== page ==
Find out what to go out and look at this month
Mercury kicks off the month in the constellation of Ophiuchus (The Serpent-Bearer), but quickly transitions into Sagittarius (The Archer), during the initial week. On the evening of Monday, December 4th, Mercury reaches its greatest elongation in the eastern sky. However, as the month progresses, it steadily draws nearer to the Sun, ultimately vanishing into the Sun’s radiant glare by mid-December. Meanwhile, Venus graces the early morning hours at the beginning of December, appearing in the constellation of Virgo (The Virgin). As the month unfolds, Venus gracefully shifts into the constellation of Libra (The Scales). Mars, unfortunately, remains obscured by the Sun’s brilliance throughout December, rendering it invisible to the naked eye.
Jupiter, on the other hand, takes centre stage throughout the night, positioned between the constellations of Cetus (The Sea Monster), and Aries (The Ram). Saturn, another planetary gem, adorns the evening sky within the constellation of Aquarius (The Water Bearer), before setting later in the evening.
Uranus, the first of the Ice Giants, graces the night sky and can be spotted within the boundaries of Taurus (The Bull). Neptune, the most distant planet in our solar system, can be found nestled amid the constellations of Pisces (The Fish), and Cetus, offering a unique opportunity to spot this distant ice giant.
|When It Rises Or Sets
|At the start of December, it’ll set at 08:48 pm (AWST), and by the end of the month, it’ll be in the Sun’s glare
|At the start of December, it’ll rises at 02:52 am (AWST), and by the end of the month, it’ll rises at 02:46 am (AWST)
|Lost in the Sun’s glare
|At the start of December, it’ll set at 03:29 am (AWST), and by the end of the month, it’ll set at 1:22 am (AWST)
|At the start of December, it’ll set at 00:28 am (AWST), and by the end of the month, it’ll set at 10:32 pm (AWST)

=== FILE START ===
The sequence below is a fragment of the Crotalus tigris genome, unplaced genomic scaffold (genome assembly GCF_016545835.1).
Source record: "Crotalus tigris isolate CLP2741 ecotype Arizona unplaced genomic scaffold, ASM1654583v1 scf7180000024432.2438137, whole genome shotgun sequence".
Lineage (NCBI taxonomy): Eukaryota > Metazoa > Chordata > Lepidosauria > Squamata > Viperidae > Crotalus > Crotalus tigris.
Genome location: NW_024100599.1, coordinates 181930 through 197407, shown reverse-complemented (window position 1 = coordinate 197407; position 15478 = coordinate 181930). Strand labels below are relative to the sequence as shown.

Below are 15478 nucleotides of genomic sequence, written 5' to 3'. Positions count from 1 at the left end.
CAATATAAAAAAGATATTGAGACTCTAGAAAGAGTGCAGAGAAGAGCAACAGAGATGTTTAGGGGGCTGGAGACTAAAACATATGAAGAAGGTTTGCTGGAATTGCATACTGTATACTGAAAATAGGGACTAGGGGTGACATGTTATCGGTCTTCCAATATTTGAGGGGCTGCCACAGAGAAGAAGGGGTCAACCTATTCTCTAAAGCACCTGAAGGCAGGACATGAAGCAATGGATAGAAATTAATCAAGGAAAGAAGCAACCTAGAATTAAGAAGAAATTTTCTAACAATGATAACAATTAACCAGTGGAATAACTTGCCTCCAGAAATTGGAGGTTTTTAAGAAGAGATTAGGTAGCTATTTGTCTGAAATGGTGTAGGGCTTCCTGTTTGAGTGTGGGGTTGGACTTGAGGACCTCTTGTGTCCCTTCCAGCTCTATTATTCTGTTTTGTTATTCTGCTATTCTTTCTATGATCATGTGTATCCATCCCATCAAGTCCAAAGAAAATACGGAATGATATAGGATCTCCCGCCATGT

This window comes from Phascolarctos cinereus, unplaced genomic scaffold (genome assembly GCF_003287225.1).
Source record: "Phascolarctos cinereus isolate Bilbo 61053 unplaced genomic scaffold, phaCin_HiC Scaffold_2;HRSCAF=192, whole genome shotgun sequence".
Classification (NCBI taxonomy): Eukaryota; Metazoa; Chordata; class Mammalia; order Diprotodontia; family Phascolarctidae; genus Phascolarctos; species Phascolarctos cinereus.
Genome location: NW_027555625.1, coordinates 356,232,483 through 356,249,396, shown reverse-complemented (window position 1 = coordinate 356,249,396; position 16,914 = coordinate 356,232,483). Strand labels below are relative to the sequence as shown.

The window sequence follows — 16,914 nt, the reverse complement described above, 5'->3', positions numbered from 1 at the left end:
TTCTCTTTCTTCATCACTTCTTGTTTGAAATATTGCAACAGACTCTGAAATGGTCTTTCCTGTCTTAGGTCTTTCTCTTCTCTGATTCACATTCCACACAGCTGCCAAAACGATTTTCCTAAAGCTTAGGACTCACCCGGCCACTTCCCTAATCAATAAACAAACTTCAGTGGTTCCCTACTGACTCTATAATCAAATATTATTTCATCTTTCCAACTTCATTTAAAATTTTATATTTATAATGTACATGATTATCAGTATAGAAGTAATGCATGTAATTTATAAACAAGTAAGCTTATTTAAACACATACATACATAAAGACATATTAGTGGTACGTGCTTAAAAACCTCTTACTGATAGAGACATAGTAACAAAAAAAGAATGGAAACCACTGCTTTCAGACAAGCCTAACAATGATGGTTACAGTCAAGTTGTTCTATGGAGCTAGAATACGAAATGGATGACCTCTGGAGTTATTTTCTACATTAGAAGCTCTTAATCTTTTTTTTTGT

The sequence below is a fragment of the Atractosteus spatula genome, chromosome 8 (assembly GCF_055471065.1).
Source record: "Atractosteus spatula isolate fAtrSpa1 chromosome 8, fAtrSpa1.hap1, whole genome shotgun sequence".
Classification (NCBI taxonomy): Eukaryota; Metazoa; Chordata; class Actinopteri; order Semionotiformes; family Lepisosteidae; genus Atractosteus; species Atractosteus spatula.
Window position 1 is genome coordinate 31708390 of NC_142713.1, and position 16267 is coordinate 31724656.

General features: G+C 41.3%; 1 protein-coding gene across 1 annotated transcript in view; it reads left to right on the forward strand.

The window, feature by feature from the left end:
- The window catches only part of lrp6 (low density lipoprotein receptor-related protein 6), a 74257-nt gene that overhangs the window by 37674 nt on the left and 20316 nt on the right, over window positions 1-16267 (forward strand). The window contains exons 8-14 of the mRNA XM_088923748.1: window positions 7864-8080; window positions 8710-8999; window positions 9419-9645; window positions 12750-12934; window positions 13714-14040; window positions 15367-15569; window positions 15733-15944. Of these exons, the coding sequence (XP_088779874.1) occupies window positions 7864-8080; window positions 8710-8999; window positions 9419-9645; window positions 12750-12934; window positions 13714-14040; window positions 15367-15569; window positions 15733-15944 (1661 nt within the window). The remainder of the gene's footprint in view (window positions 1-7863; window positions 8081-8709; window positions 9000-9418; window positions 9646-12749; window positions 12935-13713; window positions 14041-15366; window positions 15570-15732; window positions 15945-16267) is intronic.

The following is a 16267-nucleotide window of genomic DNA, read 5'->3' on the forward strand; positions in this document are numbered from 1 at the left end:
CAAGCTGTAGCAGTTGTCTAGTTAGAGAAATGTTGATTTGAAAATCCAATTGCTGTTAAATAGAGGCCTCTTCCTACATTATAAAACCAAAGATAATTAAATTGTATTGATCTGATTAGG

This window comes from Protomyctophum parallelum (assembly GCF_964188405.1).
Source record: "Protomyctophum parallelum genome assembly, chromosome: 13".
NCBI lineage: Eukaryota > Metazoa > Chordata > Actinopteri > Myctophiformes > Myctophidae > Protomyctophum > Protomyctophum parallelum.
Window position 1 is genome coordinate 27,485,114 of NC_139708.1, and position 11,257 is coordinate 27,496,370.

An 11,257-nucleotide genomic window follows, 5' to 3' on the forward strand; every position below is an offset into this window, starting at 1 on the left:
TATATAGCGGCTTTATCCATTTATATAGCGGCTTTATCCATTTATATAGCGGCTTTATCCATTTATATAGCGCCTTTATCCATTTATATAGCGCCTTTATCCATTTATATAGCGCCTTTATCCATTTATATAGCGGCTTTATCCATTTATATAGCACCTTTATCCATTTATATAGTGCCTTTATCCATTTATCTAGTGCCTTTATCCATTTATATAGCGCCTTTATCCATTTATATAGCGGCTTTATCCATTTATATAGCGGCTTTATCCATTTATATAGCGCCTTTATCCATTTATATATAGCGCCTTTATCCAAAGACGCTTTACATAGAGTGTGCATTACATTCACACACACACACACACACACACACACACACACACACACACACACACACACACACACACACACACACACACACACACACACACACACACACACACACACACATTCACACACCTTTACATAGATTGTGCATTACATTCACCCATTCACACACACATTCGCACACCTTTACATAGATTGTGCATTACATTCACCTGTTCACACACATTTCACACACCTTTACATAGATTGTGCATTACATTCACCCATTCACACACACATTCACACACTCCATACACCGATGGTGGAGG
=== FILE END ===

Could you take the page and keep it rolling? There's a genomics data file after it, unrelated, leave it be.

|At the start of December, it’ll set at 04:07 am (AWST), and by the end of the month, it’ll set at 02:05 am (AWST)
|At the start of December, it’ll set at 1:32 am (AWST), and by the end of the month, it’ll set at 11:30 pm (AWST)
Conjunctions And Occultations:
Conjunctions involve object(s) in the Solar System and/or more distant objects, such as a star. It’s an apparent phenomenon in which multiple objects which aren’t close together appear close in the sky and it’s caused by the observer’s perspective.
In an occultation, an object passes across the line of sight between an observer and another object. A solar eclipse is an occultation of the Sun by the Moon.
- 01/12/23 – Conjunction of The Moon, Castor, and Pollux (Where to look)
- 04/12/23 – Conjunction of The Moon, Algieba, and Regulus (Where to look)
- 09/12/23 – Conjunction of The Moon, Venus, and Spica (Where to look)
- 10/12/23 – Conjunction of The Moon and Venus (Where to look)
- 14/12/23 – Conjunction of The The Moon and Mercury (Where to look)
- 18/12/23 – Conjunction of The Moon and Saturn (Where to look)
- 22/12/23 – Conjunction of The Moon and Jupiter (Where to look)
- 24/12/23 – Conjunction of The Moon and Pleiades (Where to look)
- 29/12/23 – Conjunction of The Moon, Castor, and Pollux (Where to look)
Astronomical Events This Month:
The Geminids Meteor Shower:
The Geminids Meteor Shower is a celestial spectacle of paramount significance in the southern hemisphere. Mark your calendars for the night of December 14th to 15th, as this is when the Geminids will reach their zenith. The shower graces our skies for just over two weeks, spanning from December 4th to December 20th.
If you’re fortunate enough to find yourself in a dark location in Western Australia, you can expect to witness around 50 meteors per hour. The optimal viewing time is around 2:00 am (AWST). However, if your location lies closer to the equator, where the Gemini constellation (The Twins), reigns high in the sky, your meteor count may soar to an impressive 120 per hour. Moreover, you’ll be treated to an absence of lunar light pollution, thanks to a slender Waxing Crescent Moon that sets just prior to 10:00 pm (AWST).